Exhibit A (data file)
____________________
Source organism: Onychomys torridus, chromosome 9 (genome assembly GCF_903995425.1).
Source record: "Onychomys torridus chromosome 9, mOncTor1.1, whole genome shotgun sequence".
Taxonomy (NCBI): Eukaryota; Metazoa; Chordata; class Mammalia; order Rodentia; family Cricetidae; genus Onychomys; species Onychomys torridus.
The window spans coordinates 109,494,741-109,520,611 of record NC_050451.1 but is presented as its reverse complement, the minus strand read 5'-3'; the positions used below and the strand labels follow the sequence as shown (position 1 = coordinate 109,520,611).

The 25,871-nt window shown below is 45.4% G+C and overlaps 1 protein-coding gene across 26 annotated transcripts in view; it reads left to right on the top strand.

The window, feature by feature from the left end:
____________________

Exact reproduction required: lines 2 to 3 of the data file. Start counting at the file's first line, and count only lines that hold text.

Source record: "Onychomys torridus chromosome 9, mOncTor1.1, whole genome shotgun sequence".
Taxonomy (NCBI): Eukaryota; Metazoa; Chordata; class Mammalia; order Rodentia; family Cricetidae; genus Onychomys; species Onychomys torridus.